Zero-hour virus outbreak protection can proactively protect your email infrastructure automatically when new threat outbreaks are discovered.
The secure email gateway also verifies the sender’s addresses to uncover forgeries. Before accepting a message, callback verification is used to validate the legitimacy of the sender before accepting the message. Reverse lookups are employed to tag or refuse forged emails.
Additional measures to authenticate email and validate the message sender are also used to minimize spam and forgeries, including:
- DomainKeys Identified Mail (DKIM) uses digital fingerprints to identify possible tampering.
- Sender Policy Framework (SPF) verifies that email claiming to be from a domain originated from mail hosts that are authorized to send mail for the domain.
- Domain-Based Message Authentication, Reporting and Conformance (DMARC) provides guidance on what to do with messages that fail SPF or DKIM authentication, such as reject or quarantine. It also allows domain administrators to receive reports listing other detected servers that have been used to send mail for their domain.
Additional authentication also prevents unauthorized access using anti-abuse tactics such as:
- Relay control to ensure that external domains cannot use your infrastructure to send spam
- IP shielding for email acceptance based on pre-defined domain/IP pairs
- Location screening to block incoming SMTP or remote administration connections from unauthorized countries
- Dynamic Screening and DDOS protection to block suspicious activity
- Tarpitting to deter spammers from abusing your server by slowing down sessions after a specified number of recipients (RCPT commands) have been detected in an incoming connection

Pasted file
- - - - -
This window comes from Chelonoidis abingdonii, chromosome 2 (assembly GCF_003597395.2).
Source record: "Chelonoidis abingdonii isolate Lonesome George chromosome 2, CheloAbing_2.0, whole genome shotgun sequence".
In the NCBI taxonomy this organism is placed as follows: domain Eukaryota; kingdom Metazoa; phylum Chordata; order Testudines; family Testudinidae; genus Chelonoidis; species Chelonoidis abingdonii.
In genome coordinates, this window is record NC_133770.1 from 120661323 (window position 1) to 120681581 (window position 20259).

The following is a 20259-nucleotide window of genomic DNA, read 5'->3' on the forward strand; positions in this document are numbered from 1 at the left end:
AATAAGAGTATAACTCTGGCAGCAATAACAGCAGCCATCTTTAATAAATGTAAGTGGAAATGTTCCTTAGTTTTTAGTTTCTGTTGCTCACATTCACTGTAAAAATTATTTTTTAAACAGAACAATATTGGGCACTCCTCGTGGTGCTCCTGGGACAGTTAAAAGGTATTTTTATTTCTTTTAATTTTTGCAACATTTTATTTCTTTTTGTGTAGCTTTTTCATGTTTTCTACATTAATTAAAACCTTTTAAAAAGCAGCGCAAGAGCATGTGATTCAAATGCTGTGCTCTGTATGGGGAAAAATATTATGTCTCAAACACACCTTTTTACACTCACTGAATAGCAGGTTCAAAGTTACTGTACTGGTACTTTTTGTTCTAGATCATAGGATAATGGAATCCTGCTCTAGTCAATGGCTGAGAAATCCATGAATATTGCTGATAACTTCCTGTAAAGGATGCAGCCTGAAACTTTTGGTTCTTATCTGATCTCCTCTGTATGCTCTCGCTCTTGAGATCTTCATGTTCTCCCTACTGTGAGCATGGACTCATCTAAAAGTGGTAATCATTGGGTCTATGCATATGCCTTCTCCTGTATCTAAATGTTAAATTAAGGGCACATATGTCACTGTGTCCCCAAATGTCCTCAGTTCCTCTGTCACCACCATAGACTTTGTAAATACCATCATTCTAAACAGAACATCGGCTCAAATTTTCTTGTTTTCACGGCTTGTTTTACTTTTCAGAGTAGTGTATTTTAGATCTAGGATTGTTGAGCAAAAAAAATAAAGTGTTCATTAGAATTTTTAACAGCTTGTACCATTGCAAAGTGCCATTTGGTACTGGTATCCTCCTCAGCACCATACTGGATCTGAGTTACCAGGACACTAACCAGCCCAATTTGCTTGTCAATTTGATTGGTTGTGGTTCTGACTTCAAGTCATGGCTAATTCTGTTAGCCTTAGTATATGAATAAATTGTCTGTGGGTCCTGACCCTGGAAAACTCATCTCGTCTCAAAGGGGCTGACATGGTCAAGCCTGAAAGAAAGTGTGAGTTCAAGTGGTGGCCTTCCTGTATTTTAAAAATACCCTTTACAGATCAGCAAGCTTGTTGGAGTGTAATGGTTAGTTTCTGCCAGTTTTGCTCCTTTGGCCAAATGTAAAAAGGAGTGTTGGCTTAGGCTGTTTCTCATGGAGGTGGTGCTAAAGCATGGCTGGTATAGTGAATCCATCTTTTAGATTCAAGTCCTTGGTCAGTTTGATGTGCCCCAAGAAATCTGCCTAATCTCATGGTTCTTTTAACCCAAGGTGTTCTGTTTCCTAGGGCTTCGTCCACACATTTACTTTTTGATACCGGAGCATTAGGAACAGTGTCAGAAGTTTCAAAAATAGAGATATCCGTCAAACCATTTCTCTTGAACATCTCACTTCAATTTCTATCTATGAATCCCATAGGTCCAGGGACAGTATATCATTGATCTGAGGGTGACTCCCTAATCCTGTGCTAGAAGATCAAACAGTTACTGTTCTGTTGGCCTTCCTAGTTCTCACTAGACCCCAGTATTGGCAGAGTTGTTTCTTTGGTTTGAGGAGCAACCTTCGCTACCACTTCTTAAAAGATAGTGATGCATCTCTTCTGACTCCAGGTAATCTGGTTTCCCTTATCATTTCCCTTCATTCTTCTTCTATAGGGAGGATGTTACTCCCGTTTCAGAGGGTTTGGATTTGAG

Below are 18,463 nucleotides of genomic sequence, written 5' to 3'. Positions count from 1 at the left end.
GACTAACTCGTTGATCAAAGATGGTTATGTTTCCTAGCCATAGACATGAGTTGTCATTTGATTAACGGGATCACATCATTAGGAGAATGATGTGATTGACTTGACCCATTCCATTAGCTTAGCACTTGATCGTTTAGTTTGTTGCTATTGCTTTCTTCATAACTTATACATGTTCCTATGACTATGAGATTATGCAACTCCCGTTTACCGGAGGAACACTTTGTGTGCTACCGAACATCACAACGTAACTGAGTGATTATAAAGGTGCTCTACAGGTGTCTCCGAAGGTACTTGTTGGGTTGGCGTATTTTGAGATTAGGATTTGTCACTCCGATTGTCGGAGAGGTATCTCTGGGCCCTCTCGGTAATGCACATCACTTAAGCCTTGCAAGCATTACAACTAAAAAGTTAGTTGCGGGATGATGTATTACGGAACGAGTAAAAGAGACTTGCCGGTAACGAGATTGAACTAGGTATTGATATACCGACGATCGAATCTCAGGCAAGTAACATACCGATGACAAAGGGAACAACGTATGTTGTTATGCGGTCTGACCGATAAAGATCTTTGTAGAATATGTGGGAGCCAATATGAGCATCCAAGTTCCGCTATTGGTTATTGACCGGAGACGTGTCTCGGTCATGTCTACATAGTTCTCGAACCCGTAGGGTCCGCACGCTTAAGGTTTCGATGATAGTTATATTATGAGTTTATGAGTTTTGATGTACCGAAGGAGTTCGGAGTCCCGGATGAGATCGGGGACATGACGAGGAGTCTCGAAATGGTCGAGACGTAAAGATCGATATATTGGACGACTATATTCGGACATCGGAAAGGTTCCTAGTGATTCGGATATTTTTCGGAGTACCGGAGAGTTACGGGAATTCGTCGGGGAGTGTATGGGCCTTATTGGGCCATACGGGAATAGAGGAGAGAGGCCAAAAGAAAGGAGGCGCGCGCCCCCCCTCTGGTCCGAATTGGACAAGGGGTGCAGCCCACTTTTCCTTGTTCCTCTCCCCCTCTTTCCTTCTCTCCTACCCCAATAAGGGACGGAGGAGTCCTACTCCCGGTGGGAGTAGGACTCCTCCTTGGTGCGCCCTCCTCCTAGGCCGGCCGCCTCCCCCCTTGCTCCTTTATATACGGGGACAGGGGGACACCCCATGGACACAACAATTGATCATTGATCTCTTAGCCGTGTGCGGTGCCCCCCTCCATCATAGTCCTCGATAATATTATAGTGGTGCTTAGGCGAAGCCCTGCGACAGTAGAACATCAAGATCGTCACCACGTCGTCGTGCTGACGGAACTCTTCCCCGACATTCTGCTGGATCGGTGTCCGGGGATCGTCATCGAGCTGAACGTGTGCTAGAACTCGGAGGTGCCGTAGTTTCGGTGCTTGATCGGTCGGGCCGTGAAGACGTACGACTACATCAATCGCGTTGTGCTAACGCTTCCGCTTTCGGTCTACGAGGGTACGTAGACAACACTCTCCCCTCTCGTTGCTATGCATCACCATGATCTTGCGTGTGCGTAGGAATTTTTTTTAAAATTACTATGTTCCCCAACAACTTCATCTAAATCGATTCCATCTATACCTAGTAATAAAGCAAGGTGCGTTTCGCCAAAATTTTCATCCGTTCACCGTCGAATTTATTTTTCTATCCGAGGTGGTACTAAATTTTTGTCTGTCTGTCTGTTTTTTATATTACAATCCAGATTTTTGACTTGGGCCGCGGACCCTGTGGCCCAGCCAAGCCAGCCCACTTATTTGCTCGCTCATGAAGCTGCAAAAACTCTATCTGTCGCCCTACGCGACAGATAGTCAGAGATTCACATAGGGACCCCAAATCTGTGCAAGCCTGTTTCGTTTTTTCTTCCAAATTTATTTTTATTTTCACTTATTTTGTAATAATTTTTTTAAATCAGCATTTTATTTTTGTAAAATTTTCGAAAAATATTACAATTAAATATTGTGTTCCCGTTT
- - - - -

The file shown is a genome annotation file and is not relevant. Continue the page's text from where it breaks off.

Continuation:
Inbound and outbound threats are identified for blocking or quarantining suspicious emails. Content filtering rules with multiple search strings can be defined to search emails for keywords or other content that may indicate threats. These content filters can automatically take actions based on the results, such as, reject the message, add points to the message's spam score, or quarantine it for administrative review.
Content filters are also applied to attachments such as video files, images, or executable files to scan for malicious activity. They can even detect Microsoft Office documents containing potentially malicious macros and send them to the administrative quarantine for review.
Known email abusers are automatically blocked using address matching, IP blacklists, and host matching. Conversely, authorized users are automatically sent through when whitelisted.
Internal Threat Detection and Prevention
Policy rules, encryption, and automatic secure redirects can help protect sensitive company data from intentional or inadvertent data leaks. Data is automatically sent over an encrypted connection using Secure Sockets Layer (SSL) or Transport Layer Security (TLS), and HTTP requests can be automatically redirected to HTTPS for encrypted access to the SecurityGateway interface. Administrators can set up policies that detect sensitive data and prevent it from being sent outside of your network. Scripts using the Sieve email filtering language can be used to create advanced content filtering rules for industry or business-specific data.
Protecting Your Network Against Your Biggest Security Threat
A secure email gateway provides significant protection against malicious messages. This prevents the overwhelming majority of phishing emails, dangerous links, and attachments from ever hitting your employees’ mailboxes, and provides protection against the biggest threat to your network: mistakes by your employees.
As threat actors use increasingly sophisticated attacks, a secure email gateway is an essential part of your overall network security strategy.
Learn more about how SecurityGateway for Email Servers from MDaemon Technologies can help secure your business.